ST. THOMAS – The students of My Brother’s Workshop are already creating a lot – from benches to cupcakes – and soon they will be picking up their hammers again to help build something that will impact thousands of Virgin Island youth for years to come: a campus that the organization will call home.
“Our interns will be a part of this build and this building, so it’s going to be really cool,” My Brother’s Workshop board chairman Ty Troutman said Thursday. “In combination with contractors and suppliers here on the island, they will be engaging in construction.”
The complex that the interns will build has a capacity designed to serve over 1,000 students and will include all of the group’s programs.
Last week, Troutman signed a contract on behalf of the group to purchase approximately four acres of land just north of Home Depot for the campus. And on Thursday, the nonprofit that focuses on vocational training for “at-risk and high-risk youth” publicly announced the project and a million-dollar fundraising challenge.
The campus will go beyond the many youth development, mentoring, counseling, education and skills training programs that My Brother’s Workshop already offers.
“There will be a venue there that allows us to have outdoor concerts or other community events,” Troutman said of some of the new options the campus will offer the group. “We will have an event space there that will allow us to organize community events and organize those events there with the interns. “
“It gives us the opportunity to expand the lives we touch,” said Troutman, explaining that the organization is currently “limited, limited by the space we have”. … It limits the number of instructors we have and having mentors to work with the children.
The project is initiated by the Stephenson family, longtime residents and business owners of the territory and supporters of My Brother’s Workshop. The family pledged to match all cash and in-kind donations made to the MBW campus over the next year, up to $ 1 million.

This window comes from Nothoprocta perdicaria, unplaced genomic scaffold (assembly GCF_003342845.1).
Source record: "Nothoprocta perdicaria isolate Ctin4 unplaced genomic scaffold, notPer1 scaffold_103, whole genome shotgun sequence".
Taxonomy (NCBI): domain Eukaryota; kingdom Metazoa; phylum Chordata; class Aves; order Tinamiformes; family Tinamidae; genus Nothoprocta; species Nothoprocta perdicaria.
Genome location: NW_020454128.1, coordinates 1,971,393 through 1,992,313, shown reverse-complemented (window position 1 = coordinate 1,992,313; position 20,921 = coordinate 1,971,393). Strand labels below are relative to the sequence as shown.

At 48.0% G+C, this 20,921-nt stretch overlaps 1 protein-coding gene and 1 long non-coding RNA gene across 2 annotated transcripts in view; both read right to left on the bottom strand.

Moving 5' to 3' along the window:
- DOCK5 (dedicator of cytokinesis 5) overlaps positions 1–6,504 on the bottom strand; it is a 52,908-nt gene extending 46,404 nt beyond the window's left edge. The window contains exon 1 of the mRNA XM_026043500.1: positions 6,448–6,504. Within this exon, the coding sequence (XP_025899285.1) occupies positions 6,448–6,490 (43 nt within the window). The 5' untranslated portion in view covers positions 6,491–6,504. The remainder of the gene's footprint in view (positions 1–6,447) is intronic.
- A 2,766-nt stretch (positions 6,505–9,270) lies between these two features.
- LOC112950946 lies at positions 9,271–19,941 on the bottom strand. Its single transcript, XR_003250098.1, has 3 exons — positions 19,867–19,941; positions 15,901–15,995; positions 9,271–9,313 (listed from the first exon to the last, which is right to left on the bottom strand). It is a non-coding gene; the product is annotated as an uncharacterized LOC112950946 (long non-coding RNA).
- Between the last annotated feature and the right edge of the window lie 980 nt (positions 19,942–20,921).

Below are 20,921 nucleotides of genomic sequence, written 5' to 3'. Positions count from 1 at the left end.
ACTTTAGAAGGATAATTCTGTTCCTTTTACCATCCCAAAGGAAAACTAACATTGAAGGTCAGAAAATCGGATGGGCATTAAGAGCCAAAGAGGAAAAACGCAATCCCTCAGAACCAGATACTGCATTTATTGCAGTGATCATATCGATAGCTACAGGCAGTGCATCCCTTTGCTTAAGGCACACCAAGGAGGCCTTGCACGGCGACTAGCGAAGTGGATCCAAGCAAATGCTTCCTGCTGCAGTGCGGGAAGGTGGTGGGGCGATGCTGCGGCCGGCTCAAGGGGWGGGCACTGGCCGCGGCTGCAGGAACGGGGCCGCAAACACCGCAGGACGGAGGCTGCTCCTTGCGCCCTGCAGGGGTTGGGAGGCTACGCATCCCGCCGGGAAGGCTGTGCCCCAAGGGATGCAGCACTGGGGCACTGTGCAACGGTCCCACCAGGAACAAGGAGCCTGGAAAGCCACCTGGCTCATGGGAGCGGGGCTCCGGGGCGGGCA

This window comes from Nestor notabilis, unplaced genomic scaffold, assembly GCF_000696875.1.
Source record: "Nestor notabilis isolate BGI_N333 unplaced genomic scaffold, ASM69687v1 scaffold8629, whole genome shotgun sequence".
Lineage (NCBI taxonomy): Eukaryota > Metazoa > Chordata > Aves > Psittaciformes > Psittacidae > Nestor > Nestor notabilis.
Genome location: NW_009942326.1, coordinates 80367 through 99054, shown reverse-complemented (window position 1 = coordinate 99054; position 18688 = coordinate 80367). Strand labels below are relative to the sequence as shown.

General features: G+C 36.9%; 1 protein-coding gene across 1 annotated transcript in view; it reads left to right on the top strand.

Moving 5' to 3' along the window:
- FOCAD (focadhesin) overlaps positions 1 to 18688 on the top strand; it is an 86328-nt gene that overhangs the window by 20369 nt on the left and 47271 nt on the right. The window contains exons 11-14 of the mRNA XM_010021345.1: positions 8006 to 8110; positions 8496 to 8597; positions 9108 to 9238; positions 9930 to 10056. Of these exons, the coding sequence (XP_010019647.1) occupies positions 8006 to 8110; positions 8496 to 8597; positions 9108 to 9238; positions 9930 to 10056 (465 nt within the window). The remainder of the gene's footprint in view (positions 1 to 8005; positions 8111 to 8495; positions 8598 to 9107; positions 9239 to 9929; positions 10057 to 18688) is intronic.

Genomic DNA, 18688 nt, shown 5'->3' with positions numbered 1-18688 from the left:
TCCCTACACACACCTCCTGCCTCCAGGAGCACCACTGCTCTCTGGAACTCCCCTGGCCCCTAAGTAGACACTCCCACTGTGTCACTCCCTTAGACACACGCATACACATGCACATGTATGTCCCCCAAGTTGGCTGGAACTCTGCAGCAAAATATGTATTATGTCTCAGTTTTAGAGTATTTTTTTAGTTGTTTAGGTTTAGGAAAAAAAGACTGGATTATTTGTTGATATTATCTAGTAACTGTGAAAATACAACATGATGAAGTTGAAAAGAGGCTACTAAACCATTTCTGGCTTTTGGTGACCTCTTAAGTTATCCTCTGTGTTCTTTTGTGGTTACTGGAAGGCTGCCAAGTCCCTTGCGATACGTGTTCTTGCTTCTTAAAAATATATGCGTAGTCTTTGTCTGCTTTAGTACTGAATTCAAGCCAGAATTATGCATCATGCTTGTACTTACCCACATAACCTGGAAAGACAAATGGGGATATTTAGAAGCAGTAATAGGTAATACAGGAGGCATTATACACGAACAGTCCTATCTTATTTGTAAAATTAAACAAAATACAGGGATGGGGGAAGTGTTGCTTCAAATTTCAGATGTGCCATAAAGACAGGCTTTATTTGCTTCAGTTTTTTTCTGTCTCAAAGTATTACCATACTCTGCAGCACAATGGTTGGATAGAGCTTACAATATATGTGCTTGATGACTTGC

“With generous donations like this from the Stephenson family, not only can we keep our doors open, but it validates MBW’s work as important and necessary, giving us additional inspiration to continue,” said Jenny Hawkes, Director executive of MBW. . “With donations, our private sector can get involved to help find solutions to problems and bring the community together. “
Timeline and new programs
The proposed main campus has a three- to four-year schedule and will be comprised of three structures totaling 30,000 square feet, potentially enabling more than 1,000 people per year to receive job training, mentorship, mental health counseling, a tutoring, an online high school diploma, job placement services, anger management and parenting classes and access to art, music and sports, the statement said.
Once construction begins, the project will be completed in several phases. Phase 1 will include the construction of the Stephenson Family Welcome Center – banquet space, café, industrial kitchen, classrooms and offices – which will house the culinary arts program, catering services, customer service training, school secondary online, anger management, office and reception center, classrooms and individual counseling. In addition, a new retail experience program, family counseling and parenting / childcare classes will be added in this space.
A decision has yet to be made on the future of the program’s current cafe and bakery on Wimmelshaft Gade in Charlotte Amalie, Troutman said.
“To date, $ 1 million has been raised by MBW’s sponsors, which is 25% of the phase 1 target,” the statement said on Thursday. “With the announcement of the $ 1 million Stephenson family twinning, MBW will be able to begin construction on its main campus.”
The following phases will include the construction of the new MBW workshop and the MBW community center.
Currently, My Brother’s Workshop occupies three locations in St. Thomas totaling approximately 15,000 square feet. The statement noted that by doubling the space, MBW will have the ability to become energy efficient with solar panels, provide more effective training, provide mental health resources including family and individual counseling, classrooms for high school diplomas and continuing education, youth development, special needs training, free community services, resilience and sustainability programs, and increased disaster response capacity.
Disaster response became a big part of the nonprofit group’s agenda after Hurricanes Irma and Maria.
The larger space will allow MBW to respond quickly and on a larger scale to disasters while keeping interns engaged in the program.
With the additional programs, My Brother’s Workshop will have the opportunity to work with older populations as part of workforce development for those in need of career change after life-changing events and will also be able to work with clients with special needs or disabilities to help them obtain employment, depending on the exit.
Since 2003, the Stephenson family have been active champions and supporters of Virgin Islands community initiatives and charities that include Cancer Support VI, Jazz in the Park, the Virgin Islands Community Foundation and their $ 2 million Help USVI Now. ! hurricane relief fund. Richard J. Stephenson is the founder and president of the Cancer Treatment Centers of America.